"It's healthy to encourage risk-taking within a controlled environment. Some teachers may cringe at that. But, whatever you do in life, you have to take a leap of faith, once all reasonable precautions are taken," continues Mark, a qualified teacher, cave explorer, mountaineer and rock climber.

The benefits of team work, encouragement and the exhilaration of achievement are readily observed during the climbing session. Most adults would struggle to control their nerves when scaling a 30-foot wall. When the children falter, they are egged on by their peers. Many get to the top, achieving beyond their expectation.

After climbing, some have a go at bouldering: traversing across the climbing wall, which requires not just physical effort but draws on planning skills and setting goals.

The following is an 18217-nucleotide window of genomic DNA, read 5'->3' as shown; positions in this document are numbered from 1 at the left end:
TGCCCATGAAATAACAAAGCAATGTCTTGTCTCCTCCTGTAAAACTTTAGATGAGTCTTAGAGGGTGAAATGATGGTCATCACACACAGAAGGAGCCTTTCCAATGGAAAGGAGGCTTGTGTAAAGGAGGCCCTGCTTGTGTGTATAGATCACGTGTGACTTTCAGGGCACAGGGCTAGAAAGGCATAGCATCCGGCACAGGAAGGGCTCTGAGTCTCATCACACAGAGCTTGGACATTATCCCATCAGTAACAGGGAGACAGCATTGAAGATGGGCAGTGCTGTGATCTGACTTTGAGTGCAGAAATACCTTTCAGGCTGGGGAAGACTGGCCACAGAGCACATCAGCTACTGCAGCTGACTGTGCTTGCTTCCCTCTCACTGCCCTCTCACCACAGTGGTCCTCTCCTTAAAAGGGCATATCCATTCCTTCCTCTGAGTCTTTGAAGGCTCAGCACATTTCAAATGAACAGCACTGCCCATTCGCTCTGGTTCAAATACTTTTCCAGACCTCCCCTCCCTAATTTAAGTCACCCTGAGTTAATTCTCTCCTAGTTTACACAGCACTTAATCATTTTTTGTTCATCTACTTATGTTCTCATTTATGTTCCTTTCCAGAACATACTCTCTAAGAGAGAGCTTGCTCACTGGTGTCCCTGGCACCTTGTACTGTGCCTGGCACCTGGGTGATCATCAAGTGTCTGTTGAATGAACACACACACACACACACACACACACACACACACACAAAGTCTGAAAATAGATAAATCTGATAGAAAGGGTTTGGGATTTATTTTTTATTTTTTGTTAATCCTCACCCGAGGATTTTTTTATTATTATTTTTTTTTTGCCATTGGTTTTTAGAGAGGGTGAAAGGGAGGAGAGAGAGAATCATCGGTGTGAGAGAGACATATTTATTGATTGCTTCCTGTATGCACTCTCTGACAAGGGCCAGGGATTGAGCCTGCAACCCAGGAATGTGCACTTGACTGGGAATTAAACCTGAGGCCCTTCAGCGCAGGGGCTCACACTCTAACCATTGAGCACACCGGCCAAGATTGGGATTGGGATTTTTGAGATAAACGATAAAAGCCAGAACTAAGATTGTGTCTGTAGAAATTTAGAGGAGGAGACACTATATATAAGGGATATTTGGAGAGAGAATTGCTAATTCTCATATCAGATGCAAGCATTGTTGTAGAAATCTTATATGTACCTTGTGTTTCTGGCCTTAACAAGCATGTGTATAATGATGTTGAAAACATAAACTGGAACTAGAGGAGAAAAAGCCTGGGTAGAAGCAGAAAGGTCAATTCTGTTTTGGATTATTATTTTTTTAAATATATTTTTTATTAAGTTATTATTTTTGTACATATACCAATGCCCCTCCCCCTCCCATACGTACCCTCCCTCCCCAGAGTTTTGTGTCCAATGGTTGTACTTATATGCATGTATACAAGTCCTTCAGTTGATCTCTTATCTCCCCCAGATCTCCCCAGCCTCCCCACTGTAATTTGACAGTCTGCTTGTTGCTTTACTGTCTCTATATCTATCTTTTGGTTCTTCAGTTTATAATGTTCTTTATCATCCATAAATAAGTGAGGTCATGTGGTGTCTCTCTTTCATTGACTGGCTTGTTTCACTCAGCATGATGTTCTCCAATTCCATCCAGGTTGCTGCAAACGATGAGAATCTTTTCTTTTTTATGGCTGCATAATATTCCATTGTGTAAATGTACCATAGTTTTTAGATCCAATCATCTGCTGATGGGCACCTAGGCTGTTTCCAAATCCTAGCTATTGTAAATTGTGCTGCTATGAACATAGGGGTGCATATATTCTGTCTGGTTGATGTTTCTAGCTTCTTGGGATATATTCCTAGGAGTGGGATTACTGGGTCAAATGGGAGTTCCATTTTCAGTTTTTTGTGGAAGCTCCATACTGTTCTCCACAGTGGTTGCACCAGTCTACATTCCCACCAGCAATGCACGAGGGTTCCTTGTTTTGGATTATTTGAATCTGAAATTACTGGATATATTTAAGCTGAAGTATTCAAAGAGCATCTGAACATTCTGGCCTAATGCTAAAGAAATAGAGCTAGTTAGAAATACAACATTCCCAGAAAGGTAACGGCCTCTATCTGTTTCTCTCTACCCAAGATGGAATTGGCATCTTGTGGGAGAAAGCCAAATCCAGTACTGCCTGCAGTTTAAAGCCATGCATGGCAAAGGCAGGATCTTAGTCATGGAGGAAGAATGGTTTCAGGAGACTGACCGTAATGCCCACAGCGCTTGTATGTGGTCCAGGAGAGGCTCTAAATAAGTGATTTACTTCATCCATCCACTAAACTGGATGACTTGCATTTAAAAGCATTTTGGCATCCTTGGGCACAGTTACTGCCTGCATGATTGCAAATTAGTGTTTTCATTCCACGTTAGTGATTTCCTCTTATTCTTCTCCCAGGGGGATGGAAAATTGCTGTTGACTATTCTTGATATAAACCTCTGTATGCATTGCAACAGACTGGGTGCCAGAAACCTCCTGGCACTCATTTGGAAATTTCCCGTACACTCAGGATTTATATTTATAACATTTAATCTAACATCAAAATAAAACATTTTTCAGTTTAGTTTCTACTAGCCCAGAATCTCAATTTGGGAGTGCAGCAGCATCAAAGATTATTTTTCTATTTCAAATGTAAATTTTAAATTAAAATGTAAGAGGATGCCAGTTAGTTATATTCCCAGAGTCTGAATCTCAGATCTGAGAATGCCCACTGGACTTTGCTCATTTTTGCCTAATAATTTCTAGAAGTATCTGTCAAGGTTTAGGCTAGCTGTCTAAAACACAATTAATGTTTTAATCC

"The children use motor skills they're not normally challenged on," says Mark. "They increase their confidence by achieving more than they believe they're capable of; and they gain awareness of the need for co-operation. Even if a child doesn't reach the top of a climb, they still gain from being an anchor and supporting the others."

Outdoor adventure can be a great leveller, says Mark. "I've found some of the bigger lads, full of bravado in the classroom, crumble. One shy boy, who was picked on, turned out to be brilliant at abseiling and climbing. That gave him a lot more kudos with his classmates."

It's a philosophy he can relate to personally. "I was one of those clumsy kids at school who was always average at everything until I tried climbing," he says.